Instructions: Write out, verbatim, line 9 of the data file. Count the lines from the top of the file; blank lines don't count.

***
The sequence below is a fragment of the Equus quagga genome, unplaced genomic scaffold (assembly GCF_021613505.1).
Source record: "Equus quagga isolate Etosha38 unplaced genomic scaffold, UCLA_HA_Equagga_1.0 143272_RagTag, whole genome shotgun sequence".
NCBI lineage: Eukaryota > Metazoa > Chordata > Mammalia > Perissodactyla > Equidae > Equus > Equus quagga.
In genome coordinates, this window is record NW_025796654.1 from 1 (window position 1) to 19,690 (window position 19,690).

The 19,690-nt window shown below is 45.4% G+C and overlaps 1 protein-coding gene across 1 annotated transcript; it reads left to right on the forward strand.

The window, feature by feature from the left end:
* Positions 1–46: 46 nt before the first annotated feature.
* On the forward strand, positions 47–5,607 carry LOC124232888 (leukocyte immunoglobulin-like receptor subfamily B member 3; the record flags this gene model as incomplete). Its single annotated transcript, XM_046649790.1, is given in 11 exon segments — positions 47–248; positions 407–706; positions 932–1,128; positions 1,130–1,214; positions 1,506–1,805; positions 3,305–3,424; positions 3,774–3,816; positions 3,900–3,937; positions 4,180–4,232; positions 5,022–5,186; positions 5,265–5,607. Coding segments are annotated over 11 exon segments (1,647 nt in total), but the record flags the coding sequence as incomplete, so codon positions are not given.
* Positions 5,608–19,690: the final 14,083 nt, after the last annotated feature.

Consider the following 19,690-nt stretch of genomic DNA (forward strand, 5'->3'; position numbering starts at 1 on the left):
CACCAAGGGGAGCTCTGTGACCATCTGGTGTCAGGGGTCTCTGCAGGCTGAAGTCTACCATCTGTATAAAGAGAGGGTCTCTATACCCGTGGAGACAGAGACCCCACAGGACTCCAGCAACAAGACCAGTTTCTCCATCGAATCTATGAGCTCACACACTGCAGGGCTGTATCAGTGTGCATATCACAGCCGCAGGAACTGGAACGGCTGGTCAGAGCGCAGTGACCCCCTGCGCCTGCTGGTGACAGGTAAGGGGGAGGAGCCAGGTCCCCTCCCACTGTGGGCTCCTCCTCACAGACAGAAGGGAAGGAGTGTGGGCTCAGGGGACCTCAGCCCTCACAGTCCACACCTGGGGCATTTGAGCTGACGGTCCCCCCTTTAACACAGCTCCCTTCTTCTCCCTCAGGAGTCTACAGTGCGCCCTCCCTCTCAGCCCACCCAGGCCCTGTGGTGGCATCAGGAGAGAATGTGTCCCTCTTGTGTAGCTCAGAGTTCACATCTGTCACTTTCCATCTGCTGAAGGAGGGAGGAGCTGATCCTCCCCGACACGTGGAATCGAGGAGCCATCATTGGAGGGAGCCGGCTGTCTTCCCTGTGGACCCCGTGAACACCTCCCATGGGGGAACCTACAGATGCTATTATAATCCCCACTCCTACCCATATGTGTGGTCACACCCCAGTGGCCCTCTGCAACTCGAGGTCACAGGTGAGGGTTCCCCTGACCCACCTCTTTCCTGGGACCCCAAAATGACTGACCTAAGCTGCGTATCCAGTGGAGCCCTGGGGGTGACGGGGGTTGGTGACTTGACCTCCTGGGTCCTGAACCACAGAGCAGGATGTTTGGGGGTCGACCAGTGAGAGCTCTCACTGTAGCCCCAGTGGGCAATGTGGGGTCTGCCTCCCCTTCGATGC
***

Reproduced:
* Positions 5,608–19,690: the final 14,083 nt, after the last annotated feature.